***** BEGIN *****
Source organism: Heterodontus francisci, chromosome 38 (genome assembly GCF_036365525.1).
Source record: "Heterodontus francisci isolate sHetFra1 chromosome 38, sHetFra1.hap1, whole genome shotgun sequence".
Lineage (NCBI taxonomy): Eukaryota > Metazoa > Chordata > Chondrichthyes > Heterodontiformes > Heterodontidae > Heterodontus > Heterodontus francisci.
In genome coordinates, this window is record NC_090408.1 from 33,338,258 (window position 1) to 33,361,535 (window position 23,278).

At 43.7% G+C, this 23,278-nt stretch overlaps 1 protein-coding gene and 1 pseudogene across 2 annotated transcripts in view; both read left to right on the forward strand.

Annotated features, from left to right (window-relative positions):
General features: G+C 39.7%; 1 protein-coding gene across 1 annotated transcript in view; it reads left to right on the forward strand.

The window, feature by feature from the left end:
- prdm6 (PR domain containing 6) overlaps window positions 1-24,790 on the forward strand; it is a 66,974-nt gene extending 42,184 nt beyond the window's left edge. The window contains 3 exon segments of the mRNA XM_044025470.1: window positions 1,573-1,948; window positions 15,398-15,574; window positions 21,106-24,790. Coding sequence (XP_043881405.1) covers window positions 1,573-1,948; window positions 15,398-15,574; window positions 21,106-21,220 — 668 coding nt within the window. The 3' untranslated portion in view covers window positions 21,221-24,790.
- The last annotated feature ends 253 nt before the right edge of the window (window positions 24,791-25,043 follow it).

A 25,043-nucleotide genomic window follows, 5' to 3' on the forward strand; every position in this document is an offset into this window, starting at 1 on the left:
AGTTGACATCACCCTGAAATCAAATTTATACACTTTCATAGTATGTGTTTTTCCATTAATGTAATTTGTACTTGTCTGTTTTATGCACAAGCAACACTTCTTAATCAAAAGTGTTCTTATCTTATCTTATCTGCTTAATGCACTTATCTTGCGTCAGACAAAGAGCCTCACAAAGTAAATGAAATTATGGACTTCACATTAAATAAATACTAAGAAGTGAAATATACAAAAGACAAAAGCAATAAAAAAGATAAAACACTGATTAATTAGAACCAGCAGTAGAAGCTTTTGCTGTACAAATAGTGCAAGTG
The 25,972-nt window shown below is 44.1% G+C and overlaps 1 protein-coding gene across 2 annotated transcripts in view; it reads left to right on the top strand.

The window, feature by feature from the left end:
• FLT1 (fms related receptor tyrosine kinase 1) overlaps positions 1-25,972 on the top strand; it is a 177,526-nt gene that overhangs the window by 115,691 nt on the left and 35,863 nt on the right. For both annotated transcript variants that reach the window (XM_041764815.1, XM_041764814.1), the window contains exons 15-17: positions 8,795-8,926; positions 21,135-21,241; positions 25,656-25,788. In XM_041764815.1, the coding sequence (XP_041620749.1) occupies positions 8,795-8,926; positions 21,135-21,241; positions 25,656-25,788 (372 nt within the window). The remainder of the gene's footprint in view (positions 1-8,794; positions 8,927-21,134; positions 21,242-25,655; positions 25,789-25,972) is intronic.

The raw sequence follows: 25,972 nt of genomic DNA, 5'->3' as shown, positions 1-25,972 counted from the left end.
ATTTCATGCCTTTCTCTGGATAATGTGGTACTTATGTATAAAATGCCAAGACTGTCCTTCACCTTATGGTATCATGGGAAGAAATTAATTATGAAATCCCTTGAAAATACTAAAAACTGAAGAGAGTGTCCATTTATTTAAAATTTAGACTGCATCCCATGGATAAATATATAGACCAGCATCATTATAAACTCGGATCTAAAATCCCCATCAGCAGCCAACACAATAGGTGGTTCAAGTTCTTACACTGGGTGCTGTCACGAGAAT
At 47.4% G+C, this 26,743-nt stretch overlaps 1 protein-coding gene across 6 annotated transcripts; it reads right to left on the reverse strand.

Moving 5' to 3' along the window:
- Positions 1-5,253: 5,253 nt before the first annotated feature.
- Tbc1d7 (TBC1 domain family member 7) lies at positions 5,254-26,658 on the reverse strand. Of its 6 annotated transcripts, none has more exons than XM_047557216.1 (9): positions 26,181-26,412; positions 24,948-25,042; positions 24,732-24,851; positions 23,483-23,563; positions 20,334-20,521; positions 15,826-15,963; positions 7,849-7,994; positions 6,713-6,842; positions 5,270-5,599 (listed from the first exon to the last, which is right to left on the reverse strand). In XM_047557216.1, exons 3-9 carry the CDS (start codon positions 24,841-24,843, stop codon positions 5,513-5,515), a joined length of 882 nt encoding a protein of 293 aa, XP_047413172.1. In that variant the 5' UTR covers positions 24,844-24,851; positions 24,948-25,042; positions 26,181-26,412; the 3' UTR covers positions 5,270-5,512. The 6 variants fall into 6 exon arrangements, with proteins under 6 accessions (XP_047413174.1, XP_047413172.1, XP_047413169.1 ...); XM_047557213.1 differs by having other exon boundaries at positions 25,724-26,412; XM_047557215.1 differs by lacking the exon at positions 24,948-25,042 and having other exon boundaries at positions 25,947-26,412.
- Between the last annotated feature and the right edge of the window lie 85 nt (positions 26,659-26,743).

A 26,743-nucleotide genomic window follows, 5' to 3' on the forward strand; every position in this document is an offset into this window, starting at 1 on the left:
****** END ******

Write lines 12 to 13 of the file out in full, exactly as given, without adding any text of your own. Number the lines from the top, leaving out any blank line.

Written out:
AGTTGACATCACCCTGAAATCAAATTTATACACTTTCATAGTATGTGTTTTTCCATTAATGTAATTTGTACTTGTCTGTTTTATGCACAAGCAACACTTCTTAATCAAAAGTGTTCTTATCTTATCTTATCTGCTTAATGCACTTATCTTGCGTCAGACAAAGAGCCTCACAAAGTAAATGAAATTATGGACTTCACATTAAATAAATACTAAGAAGTGAAATATACAAAAGACAAAAGCAATAAAAAAGATAAAACACTGATTAATTAGAACCAGCAGTAGAAGCTTTTGCTGTACAAATAGTGCAAGTG
The 25,972-nt window shown below is 44.1% G+C and overlaps 1 protein-coding gene across 2 annotated transcripts in view; it reads left to right on the top strand.